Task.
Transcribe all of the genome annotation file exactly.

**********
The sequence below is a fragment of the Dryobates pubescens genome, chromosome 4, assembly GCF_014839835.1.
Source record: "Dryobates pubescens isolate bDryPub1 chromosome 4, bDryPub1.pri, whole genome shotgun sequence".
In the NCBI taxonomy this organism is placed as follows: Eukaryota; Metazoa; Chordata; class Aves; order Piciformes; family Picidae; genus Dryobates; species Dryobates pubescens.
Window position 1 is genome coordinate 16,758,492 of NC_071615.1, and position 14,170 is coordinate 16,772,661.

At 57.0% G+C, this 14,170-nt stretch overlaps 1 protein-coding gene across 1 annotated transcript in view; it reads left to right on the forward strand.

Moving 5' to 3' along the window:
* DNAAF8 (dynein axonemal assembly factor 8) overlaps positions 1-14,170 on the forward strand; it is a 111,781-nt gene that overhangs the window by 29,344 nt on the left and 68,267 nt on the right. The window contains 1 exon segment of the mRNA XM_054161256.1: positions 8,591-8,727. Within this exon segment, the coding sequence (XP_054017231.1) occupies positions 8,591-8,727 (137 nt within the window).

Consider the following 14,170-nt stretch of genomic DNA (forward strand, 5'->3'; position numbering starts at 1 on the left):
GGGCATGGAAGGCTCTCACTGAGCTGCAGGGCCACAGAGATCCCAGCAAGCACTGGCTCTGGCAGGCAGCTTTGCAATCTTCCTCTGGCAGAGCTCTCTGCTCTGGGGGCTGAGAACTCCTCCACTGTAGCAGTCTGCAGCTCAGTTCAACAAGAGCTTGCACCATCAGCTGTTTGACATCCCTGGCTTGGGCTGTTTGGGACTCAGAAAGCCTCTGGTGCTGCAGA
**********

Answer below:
The sequence below is a fragment of the Dryobates pubescens genome, chromosome 4, assembly GCF_014839835.1.
Source record: "Dryobates pubescens isolate bDryPub1 chromosome 4, bDryPub1.pri, whole genome shotgun sequence".
In the NCBI taxonomy this organism is placed as follows: Eukaryota; Metazoa; Chordata; class Aves; order Piciformes; family Picidae; genus Dryobates; species Dryobates pubescens.
Window position 1 is genome coordinate 16,758,492 of NC_071615.1, and position 14,170 is coordinate 16,772,661.

At 57.0% G+C, this 14,170-nt stretch overlaps 1 protein-coding gene across 1 annotated transcript in view; it reads left to right on the forward strand.

Moving 5' to 3' along the window:
* DNAAF8 (dynein axonemal assembly factor 8) overlaps positions 1-14,170 on the forward strand; it is a 111,781-nt gene that overhangs the window by 29,344 nt on the left and 68,267 nt on the right. The window contains 1 exon segment of the mRNA XM_054161256.1: positions 8,591-8,727. Within this exon segment, the coding sequence (XP_054017231.1) occupies positions 8,591-8,727 (137 nt within the window).

Consider the following 14,170-nt stretch of genomic DNA (forward strand, 5'->3'; position numbering starts at 1 on the left):
GGGCATGGAAGGCTCTCACTGAGCTGCAGGGCCACAGAGATCCCAGCAAGCACTGGCTCTGGCAGGCAGCTTTGCAATCTTCCTCTGGCAGAGCTCTCTGCTCTGGGGGCTGAGAACTCCTCCACTGTAGCAGTCTGCAGCTCAGTTCAACAAGAGCTTGCACCATCAGCTGTTTGACATCCCTGGCTTGGGCTGTTTGGGACTCAGAAAGCCTCTGGTGCTGCAGA